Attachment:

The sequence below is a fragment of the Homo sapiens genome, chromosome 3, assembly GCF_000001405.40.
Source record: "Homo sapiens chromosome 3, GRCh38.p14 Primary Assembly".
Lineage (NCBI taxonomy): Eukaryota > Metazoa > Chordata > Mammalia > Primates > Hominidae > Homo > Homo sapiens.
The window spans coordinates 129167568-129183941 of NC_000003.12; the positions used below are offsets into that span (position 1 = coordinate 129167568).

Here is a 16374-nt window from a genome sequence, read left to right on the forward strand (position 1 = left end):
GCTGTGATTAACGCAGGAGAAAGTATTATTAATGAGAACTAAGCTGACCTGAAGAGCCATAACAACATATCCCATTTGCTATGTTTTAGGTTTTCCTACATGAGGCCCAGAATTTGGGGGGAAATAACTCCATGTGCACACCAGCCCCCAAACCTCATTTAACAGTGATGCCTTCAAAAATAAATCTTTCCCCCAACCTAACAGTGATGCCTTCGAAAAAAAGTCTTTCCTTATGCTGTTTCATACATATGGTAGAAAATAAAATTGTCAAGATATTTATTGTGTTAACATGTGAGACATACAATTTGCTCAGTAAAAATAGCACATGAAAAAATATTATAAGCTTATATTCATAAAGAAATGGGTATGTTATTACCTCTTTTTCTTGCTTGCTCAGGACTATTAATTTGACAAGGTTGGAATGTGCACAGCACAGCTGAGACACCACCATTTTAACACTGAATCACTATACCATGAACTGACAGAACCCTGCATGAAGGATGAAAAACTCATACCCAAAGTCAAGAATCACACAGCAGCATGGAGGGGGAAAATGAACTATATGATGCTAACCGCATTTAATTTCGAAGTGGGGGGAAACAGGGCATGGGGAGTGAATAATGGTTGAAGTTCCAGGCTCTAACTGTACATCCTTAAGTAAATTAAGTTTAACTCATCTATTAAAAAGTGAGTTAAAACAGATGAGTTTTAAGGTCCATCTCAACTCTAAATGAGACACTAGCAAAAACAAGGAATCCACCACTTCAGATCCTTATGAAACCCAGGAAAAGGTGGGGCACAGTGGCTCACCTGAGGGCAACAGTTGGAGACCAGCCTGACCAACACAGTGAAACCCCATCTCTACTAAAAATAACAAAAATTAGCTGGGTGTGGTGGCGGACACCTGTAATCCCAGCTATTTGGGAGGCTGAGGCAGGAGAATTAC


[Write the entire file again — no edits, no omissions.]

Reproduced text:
The sequence below is a fragment of the Homo sapiens genome, chromosome 3, assembly GCF_000001405.40.
Source record: "Homo sapiens chromosome 3, GRCh38.p14 Primary Assembly".
Lineage (NCBI taxonomy): Eukaryota > Metazoa > Chordata > Mammalia > Primates > Hominidae > Homo > Homo sapiens.
The window spans coordinates 129167568-129183941 of NC_000003.12; the positions used below are offsets into that span (position 1 = coordinate 129167568).

Here is a 16374-nt window from a genome sequence, read left to right on the forward strand (position 1 = left end):
GCTGTGATTAACGCAGGAGAAAGTATTATTAATGAGAACTAAGCTGACCTGAAGAGCCATAACAACATATCCCATTTGCTATGTTTTAGGTTTTCCTACATGAGGCCCAGAATTTGGGGGGAAATAACTCCATGTGCACACCAGCCCCCAAACCTCATTTAACAGTGATGCCTTCAAAAATAAATCTTTCCCCCAACCTAACAGTGATGCCTTCGAAAAAAAGTCTTTCCTTATGCTGTTTCATACATATGGTAGAAAATAAAATTGTCAAGATATTTATTGTGTTAACATGTGAGACATACAATTTGCTCAGTAAAAATAGCACATGAAAAAATATTATAAGCTTATATTCATAAAGAAATGGGTATGTTATTACCTCTTTTTCTTGCTTGCTCAGGACTATTAATTTGACAAGGTTGGAATGTGCACAGCACAGCTGAGACACCACCATTTTAACACTGAATCACTATACCATGAACTGACAGAACCCTGCATGAAGGATGAAAAACTCATACCCAAAGTCAAGAATCACACAGCAGCATGGAGGGGGAAAATGAACTATATGATGCTAACCGCATTTAATTTCGAAGTGGGGGGAAACAGGGCATGGGGAGTGAATAATGGTTGAAGTTCCAGGCTCTAACTGTACATCCTTAAGTAAATTAAGTTTAACTCATCTATTAAAAAGTGAGTTAAAACAGATGAGTTTTAAGGTCCATCTCAACTCTAAATGAGACACTAGCAAAAACAAGGAATCCACCACTTCAGATCCTTATGAAACCCAGGAAAAGGTGGGGCACAGTGGCTCACCTGAGGGCAACAGTTGGAGACCAGCCTGACCAACACAGTGAAACCCCATCTCTACTAAAAATAACAAAAATTAGCTGGGTGTGGTGGCGGACACCTGTAATCCCAGCTATTTGGGAGGCTGAGGCAGGAGAATTAC